Samsung is today previewing its first foldable phone in Auckland.
Dubbed the Galaxy Fold, the highly anticipated product at first appears like a standard mobile phone but then opens into a much larger screen.
Samsung first teased the phone in November last year, but this marks the global launch of the product.
However, it won't come cheap.
Local prices are yet to be announced, but it will be retailing in the US for US$1980 (NZ$2882) from April 26.
This adds yet another $2000+ phone to range of expensive mobile options currently on the market.
With consumers now holding onto their devices for far longer than previously, the tech giants are increasingly looking to lure customers with premium products.
The Galaxy Fold has two batteries--one on each side. And a total of six cameras. pic.twitter.com/RRiZVjvSai— Harry McCracken (@harrymccracken) February 20, 2019
Samsung is hoping the Galaxy Fold will spur more people to upgrade their phones and reverse a recent slump that saw its global smartphone sales fall last year.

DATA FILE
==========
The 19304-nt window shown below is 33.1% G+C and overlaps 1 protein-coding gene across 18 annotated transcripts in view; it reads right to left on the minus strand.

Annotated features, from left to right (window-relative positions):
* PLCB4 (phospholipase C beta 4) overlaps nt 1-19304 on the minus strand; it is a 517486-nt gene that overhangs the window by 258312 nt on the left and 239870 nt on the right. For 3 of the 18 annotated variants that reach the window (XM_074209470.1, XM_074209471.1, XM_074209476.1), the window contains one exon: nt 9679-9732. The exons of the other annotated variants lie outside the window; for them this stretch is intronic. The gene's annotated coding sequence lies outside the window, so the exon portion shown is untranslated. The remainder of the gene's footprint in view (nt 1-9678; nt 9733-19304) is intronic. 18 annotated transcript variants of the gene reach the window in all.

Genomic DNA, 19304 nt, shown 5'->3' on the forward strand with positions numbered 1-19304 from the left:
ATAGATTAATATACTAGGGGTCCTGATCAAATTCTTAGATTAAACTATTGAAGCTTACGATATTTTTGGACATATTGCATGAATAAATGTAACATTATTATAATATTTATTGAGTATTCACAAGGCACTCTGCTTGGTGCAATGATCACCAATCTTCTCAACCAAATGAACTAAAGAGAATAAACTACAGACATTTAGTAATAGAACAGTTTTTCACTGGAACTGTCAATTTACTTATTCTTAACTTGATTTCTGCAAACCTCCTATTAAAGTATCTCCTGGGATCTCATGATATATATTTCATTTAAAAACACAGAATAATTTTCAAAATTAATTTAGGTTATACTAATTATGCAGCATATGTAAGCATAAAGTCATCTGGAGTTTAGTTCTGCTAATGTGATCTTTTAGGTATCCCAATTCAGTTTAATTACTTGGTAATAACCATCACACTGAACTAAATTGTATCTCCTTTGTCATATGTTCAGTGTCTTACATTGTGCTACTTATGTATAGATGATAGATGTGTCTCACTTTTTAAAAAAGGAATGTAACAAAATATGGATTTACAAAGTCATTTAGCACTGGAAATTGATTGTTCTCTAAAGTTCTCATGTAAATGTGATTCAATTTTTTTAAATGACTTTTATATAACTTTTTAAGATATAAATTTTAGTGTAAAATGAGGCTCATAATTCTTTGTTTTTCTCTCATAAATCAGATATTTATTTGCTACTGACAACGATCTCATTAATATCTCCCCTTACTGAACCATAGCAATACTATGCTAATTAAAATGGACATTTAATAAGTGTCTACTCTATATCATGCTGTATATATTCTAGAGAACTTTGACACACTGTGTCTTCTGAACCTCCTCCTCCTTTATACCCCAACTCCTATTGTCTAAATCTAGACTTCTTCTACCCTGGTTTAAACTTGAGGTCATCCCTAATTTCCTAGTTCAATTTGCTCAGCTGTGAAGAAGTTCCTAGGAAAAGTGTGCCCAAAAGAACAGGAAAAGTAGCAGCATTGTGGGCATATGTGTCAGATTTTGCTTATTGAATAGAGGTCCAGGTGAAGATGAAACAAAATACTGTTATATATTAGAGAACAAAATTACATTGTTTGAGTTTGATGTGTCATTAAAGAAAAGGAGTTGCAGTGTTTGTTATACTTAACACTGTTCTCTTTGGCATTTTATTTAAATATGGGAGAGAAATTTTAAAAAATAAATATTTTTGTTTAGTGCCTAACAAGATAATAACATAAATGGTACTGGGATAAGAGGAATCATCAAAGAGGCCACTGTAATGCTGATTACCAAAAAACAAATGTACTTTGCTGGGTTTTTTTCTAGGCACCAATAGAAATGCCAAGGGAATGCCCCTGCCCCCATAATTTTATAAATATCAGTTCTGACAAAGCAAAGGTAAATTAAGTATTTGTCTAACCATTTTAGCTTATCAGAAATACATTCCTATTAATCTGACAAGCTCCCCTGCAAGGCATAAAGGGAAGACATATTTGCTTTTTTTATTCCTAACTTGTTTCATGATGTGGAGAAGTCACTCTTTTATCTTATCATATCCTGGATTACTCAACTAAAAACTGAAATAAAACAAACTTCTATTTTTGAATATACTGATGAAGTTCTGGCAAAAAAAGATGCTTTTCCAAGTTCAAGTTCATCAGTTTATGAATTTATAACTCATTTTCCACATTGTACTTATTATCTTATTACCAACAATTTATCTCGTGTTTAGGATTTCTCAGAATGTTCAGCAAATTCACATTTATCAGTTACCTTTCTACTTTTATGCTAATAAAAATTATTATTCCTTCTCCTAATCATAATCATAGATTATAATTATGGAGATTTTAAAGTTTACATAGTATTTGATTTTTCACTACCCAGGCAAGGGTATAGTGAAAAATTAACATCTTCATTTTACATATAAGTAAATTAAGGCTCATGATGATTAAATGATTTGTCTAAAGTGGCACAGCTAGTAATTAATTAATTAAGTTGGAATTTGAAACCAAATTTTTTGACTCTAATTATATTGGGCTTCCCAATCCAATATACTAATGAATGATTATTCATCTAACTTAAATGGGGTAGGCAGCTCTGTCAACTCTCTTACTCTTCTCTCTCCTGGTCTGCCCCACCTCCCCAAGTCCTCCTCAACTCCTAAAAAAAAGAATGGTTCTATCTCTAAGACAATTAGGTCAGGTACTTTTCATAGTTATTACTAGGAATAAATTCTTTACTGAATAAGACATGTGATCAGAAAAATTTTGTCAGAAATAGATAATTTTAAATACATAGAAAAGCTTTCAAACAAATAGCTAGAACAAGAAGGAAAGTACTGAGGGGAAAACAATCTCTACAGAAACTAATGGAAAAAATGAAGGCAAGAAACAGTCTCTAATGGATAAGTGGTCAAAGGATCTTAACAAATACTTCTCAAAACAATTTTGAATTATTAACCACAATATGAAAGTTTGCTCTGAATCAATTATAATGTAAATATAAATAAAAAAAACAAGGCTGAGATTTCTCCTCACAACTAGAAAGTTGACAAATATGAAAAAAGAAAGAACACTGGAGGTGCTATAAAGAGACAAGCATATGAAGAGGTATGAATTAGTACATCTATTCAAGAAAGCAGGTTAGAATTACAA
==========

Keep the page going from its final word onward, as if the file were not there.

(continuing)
When closed the phone has a 4.6 inch screen, which can easily fit into the pocket. The main display, revealed when the phone is opened, is a full 7.3 inches.
According to tech publication The Verge, Samsung has built a sturdy backbone into the device, with a hinge system that has multiple interlocking gears that ensure a smooth opening and closing mechanism.
The phone will be released in four different colours.
One of the major perks of the phone is that it will greater multi-tasking enabling users to run three apps simultaneously.
The Galaxy Fold does three-app multitasking. pic.twitter.com/kP0wkelrLD— Harry McCracken (@harrymccracken) February 20, 2019
Samsung also previewed the S10, which will cost up to $2599 in its Plus model - making it the most expensive phone the Korean company has ever sold in NZ - if still shy of Apple's $2799 iPhone X.
The S10 features include 1 terabyte of onboard storage and a ceramic back that can double as a wireless power charger for a Samsung watch via the new PowerShare feature.